Brian Krebs, who writes the

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Between a pandemic and the 2020 presidential election, life in a cave is looking more and more viable these days.

That’s the appeal of a new stay found on Hotels.com, where they’re offering visitors a chance to “live under a rock” during the first week of November as a respite from the world’s ills.

Between Nov. 2 and 7, escapists can take cover in a design-inspired cave, carved out 50 feet below ground in New Mexico.

It’s the perfect opportunity for “those who are experiencing election stress disorder (this is a real thing!),” according to their website. And five nights at the inn costs just $25 plus tax — an “Abraham Lincoln-inspired” rate fit for a president of the late 19th century.

“After you’ve cast your ballot, you can check out of the newsfeed negativity and check in to a man-made cave,” the website continues.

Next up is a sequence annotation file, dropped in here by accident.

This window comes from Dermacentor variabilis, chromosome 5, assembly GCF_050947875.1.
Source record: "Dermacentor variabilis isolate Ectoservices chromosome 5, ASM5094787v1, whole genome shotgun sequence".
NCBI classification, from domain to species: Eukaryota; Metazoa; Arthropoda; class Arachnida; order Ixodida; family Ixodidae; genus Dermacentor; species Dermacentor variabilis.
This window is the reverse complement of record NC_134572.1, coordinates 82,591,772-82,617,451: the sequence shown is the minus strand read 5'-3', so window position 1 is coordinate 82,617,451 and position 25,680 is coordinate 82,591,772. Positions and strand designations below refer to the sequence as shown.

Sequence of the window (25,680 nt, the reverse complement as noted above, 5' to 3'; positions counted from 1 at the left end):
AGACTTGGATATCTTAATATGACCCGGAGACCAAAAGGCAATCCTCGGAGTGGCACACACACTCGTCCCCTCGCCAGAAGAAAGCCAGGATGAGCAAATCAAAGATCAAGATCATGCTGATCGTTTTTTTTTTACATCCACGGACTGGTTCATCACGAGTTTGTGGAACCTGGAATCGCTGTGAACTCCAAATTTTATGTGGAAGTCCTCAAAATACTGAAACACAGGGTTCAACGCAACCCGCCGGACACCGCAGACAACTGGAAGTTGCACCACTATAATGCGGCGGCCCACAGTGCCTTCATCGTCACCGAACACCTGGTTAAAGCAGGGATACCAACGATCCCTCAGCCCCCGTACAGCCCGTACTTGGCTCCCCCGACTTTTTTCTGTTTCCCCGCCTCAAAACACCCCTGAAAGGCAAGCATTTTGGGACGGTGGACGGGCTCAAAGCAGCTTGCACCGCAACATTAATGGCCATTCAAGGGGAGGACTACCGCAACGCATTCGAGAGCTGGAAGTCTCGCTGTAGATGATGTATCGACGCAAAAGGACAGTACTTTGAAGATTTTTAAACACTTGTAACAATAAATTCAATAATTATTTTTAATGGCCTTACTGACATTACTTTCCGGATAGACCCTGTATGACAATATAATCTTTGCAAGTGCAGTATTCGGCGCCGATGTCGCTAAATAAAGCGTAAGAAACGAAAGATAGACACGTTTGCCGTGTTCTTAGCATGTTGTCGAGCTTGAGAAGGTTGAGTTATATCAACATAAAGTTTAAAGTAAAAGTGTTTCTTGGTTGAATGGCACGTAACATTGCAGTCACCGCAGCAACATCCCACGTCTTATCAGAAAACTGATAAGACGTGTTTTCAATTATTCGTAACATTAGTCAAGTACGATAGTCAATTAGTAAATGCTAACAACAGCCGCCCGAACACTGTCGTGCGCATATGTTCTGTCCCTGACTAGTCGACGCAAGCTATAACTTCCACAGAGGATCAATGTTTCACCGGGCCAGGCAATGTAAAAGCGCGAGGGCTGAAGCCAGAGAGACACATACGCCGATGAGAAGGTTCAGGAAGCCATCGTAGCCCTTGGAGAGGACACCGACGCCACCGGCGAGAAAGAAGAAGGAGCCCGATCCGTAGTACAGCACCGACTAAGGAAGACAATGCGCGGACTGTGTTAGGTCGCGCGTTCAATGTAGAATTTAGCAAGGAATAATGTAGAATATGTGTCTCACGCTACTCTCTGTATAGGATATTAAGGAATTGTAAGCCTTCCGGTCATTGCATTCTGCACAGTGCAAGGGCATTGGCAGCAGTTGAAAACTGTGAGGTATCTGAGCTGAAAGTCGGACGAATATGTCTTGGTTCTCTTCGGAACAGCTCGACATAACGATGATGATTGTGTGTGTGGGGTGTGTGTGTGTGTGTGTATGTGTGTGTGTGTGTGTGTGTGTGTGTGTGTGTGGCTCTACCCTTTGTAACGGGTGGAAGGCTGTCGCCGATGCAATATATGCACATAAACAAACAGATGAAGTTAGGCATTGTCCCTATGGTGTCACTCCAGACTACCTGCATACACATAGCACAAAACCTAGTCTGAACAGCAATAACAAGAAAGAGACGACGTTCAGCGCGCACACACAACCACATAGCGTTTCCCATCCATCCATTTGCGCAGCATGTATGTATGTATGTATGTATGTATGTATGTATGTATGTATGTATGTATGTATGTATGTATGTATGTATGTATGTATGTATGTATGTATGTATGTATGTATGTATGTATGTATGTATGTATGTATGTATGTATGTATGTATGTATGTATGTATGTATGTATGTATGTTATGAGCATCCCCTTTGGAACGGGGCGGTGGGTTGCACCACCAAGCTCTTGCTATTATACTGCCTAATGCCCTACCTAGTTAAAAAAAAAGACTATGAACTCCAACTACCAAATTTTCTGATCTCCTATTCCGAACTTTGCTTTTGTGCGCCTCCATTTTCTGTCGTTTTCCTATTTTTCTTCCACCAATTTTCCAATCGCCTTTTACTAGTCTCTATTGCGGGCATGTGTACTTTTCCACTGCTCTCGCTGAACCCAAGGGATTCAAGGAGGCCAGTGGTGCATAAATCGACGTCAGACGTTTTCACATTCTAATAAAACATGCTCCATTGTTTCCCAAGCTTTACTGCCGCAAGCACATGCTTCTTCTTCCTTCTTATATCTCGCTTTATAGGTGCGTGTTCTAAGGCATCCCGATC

The bedrock digs are booked

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Illustration for article titled Twitter Takes One More Crack at Preserving Democracy

Photo: Olivier DOULIERY / AFP (Getty Images)

Twitter on Friday announced changes that it hopes will limit the spread of disinformation surrounding the 2020 election, even if the bullshit is coming from inside the White House.

The tweaks are among the most aggressive by a major social media platform to muffle election-related misinformation to date. But with the future of American democracy hanging on a Donald Trump tweetstorm and mere weeks until Election Day, we’re all just going to have to cross our fingers that this does anything at all.